A: No. And if you are not ok with that, HW will not be a good fit for you.
A: Community decisions will be made through regular meetings using the modified consensus model where a minimum of 90% of community members will need to agree before a decision is confirmed. Note: Residents are invited to participate in meetings but only members are able to vote.
A: For residents, the extra investment can be applied to your membership dues and/or can prepay future resident dues.
For members, additional investments will increase your equity in the community property. Note: Investments may be capped to prevent one or more people from owning an inordinate share of the property.
A: We will decide on the course of action at that time, but most likely, the property will be sold and the proceeds will be disbursed accordingly. For example, if you own 10% of the property and the property is sold, you will receive 10% of the sale price less sales expenses.
A: Hopefully. Our goal is that the community and land will provide everything we need to live a healthy and happy life. Some community business ideas include a plant/tree nursery, cabin/campsite rentals, eco-tours and selling excess food. Of course businesses require entrepreneurs so we can't guarantee anything. That said, jobs are plentiful in the Chattanooga area. You will also be able to sell your own products/services to those in the community.
A: It can be extremely cheap to live at HW. If you are growing/raising your own food and doing work exchange, monthly expenses for your basic needs might be just a few hundred dollars per month. This may not include housing. If you are living in community owned housing, again a work exchange may be possible. Otherwise monthly dues will be required.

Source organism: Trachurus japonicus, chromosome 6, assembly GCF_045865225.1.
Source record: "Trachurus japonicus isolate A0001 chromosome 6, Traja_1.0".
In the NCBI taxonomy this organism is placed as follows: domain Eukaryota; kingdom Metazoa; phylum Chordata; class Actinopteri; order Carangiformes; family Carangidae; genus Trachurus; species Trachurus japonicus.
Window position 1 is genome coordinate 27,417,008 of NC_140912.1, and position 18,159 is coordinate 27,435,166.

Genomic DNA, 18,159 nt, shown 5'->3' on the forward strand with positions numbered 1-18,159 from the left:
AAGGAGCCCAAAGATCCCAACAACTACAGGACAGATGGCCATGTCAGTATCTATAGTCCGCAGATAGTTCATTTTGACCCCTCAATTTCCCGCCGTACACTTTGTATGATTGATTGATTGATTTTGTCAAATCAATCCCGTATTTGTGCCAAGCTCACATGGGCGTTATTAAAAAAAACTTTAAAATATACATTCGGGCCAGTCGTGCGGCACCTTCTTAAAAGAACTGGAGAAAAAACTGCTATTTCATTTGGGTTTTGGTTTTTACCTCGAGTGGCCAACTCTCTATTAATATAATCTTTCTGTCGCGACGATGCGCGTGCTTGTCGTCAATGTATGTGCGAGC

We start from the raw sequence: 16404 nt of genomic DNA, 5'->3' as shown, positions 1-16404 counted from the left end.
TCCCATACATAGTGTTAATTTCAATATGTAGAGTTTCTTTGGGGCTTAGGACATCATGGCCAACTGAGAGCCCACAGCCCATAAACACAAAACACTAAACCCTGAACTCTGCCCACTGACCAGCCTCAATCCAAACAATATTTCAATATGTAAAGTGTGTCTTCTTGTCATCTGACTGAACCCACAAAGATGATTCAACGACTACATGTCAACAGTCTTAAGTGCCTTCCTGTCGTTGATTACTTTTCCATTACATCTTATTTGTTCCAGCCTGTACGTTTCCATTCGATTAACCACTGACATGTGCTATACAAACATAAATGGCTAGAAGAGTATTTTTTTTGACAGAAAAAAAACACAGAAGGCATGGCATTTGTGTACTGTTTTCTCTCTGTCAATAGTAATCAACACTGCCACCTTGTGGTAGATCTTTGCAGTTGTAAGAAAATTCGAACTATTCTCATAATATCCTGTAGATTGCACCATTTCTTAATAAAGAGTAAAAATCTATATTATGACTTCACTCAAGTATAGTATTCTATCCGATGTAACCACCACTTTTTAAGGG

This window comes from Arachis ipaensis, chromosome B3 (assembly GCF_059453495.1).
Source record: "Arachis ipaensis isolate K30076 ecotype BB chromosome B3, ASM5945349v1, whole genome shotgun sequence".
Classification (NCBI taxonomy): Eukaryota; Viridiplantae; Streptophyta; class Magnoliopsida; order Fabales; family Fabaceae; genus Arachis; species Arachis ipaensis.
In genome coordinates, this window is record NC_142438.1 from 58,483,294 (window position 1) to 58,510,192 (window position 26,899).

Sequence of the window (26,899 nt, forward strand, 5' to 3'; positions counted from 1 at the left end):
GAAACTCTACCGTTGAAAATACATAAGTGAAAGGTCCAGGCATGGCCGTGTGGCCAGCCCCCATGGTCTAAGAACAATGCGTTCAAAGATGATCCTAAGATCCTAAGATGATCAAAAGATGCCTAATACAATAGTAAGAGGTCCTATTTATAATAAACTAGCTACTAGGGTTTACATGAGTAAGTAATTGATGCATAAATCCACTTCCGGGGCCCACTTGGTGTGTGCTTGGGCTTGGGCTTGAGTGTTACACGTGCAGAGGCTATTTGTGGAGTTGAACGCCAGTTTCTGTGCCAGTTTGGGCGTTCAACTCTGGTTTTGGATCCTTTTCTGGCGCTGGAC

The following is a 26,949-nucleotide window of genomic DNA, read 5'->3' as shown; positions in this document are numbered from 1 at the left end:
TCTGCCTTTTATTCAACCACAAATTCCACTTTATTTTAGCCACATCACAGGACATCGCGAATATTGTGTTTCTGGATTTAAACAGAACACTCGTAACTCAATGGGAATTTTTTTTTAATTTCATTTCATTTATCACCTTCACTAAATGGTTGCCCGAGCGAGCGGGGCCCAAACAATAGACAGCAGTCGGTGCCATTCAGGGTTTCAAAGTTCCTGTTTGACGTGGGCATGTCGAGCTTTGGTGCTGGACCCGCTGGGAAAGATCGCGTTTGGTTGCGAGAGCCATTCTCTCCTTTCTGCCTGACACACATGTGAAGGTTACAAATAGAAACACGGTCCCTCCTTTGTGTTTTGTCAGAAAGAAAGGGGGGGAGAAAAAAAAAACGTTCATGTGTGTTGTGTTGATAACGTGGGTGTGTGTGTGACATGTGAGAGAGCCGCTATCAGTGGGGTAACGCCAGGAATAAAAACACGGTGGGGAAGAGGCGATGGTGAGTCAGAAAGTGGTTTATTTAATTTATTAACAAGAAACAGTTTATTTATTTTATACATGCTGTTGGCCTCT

If paying cash, it will vary according to lot size and utility usage but might be: Resident dues: $300, Utilities: $100, Community expenses $100, total: $500. Again, this does not include housing.
A: Since we believe strongly in personal freedom, rules will be minimal, will be voted on by community members and will be subject to change. Instead of lots of rules we will screen community members carefully to make sure that they share our core values so that only minimal rules will be required to protect our quality of life. Of course, state and federal laws apply within the community.
A few possible community rules include:
Do you have more questions? Email them to email@example.com
Ready to move ahead and explore becoming part of our community? If so, we need to get to know you a bit. Click this link: https://harmonywoods.net/questionnaire and tell us why we would be a good fit for each other.